Mistakes are an inevitability in business
Accidents happen. Maybe you spill your coffee on the way to work (I’m going to get a lid today, I swear), step on the dog’s tail, or rear-end Jack Nicholson at a stop sign (reaaaar’s Johnny).
The consequences of all of the above vary in degree of severity, but one theme is consistent: the actions – and their repercussions – are on you, the perpetrator. In a workplace environment, this dynamic is radically different.
Maybe today, instead of staining your brown khakis with slightly browner coffee, you tell an off-color joke by the water cooler. Your colleague finds it entertaining, and posts it on Twitter. Unbeknownst to the both of you, your joke has just become a PR case, and while the original poster (and, to some extent, you) will have to own the content itself, the true fallout in this case comes to rest on the shoulders of the company that you represent.
Handling any sized public relations nightmare
This scenario is a PR nightmare. Luckily, the Crisis Communications Playbook has your back. PressFriendly specializes in startup PR, citing crisis management as one of startups’ generally weakest links.
The site offers examples of common (or not-so-common) workplace goofs, from the jovial “made a joke about dongles” to the less hilarious “stored passwords in plain text”; it then asks, on a scale of “not sorry” to “very sorry”, how apologetic you are. Finally, based on your feedback, the site generates a series of pre-written tweets as guidelines for how to react to the public (or as shameless plagiarism material, depending on your ethics).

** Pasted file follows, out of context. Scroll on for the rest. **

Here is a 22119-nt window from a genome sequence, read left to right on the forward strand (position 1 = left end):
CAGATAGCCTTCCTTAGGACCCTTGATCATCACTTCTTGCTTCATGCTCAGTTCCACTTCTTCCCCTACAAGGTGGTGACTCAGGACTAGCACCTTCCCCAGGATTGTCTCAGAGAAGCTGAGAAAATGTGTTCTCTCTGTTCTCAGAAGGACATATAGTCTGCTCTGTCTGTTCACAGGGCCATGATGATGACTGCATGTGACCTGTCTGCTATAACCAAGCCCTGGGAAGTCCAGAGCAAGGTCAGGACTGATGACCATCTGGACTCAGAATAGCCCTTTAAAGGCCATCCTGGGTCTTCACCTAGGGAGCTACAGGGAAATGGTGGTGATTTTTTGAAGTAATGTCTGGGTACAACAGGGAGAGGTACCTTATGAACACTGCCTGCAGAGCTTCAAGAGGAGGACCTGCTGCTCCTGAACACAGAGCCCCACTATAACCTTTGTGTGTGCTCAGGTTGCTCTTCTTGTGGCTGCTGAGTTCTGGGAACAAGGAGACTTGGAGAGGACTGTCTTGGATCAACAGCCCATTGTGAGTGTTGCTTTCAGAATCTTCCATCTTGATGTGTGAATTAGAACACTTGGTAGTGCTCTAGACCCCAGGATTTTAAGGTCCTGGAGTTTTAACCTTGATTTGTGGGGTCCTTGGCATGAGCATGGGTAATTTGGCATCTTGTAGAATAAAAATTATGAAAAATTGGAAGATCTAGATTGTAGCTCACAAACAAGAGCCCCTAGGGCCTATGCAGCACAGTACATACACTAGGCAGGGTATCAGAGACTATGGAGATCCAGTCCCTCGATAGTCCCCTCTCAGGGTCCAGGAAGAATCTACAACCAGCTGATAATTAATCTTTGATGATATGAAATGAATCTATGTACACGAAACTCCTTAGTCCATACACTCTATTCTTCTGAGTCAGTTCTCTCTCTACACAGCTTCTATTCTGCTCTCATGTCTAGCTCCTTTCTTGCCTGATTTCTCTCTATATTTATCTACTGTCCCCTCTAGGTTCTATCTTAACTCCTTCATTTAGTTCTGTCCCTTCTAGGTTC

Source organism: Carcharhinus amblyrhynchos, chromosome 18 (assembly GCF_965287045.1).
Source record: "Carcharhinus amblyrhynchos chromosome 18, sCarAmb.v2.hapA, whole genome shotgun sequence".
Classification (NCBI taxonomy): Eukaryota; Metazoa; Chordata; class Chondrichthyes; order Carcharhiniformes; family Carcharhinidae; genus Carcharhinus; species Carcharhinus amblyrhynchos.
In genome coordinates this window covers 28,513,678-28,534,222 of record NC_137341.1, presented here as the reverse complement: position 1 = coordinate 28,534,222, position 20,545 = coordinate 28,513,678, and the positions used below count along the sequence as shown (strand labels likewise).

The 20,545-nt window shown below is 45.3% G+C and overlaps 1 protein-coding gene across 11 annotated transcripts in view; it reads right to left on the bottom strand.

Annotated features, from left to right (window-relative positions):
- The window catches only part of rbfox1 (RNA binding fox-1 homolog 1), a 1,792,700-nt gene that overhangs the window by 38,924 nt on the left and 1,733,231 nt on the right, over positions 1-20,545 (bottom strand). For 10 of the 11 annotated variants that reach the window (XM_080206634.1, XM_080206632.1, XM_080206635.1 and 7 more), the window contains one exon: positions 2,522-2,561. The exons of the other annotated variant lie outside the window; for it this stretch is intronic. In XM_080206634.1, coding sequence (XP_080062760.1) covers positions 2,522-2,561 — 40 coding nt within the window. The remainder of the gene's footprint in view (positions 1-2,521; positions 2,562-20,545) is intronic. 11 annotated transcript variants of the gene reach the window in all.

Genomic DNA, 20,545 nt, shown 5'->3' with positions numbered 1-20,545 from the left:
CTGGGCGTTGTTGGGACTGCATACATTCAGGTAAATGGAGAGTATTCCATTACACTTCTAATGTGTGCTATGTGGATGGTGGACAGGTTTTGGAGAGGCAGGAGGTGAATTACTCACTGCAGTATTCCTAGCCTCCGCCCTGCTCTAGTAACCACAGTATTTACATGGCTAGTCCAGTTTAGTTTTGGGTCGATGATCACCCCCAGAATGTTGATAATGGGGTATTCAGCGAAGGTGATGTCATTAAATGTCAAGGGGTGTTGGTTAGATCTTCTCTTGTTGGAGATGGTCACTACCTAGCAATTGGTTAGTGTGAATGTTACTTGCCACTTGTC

Think of crisis management as insurance
There are a few different levels of service provided by PressFriendly. Their entry-level, basic plan (starting at $149/month) includes their automated media lists mentioned previously, as well as press CRM and an online editorial calendar, and a monthly consultation with a PR pro. The next level up runs $449/month, but comes with an additional myriad of services, such as custom media lists, PR plans, and training sessions, as well as a bi-weekly meeting with aforementioned PR pro. Finally, the “pro” level runs a whopping $999/month, but showcases a weekly consultation, as well as tons of opportunities, social media applications, and support. There are also discounted annual plans.
Think of PressFriendly’s services as insurance: you don’t want the thing for which you’re paying for protection to happen, but if it does, you want to be covered entirely and without a doubt. With that in mind, the Crisis Communications Playbook is an incredibly strong contender in an ever-growing market of PR-related guides and self-help. Though pricey, its easy-to-use interface, scenario support, and wide variety of tools to help prevent further situations from occurring make it worth the cost.
Note from the Editor: it remains our firm belief that companies should budget for a full time public relations team member, or at least keep a consultant on retainer, as the experts can do your business a tremendous service. The above option truly is for brands on a budget.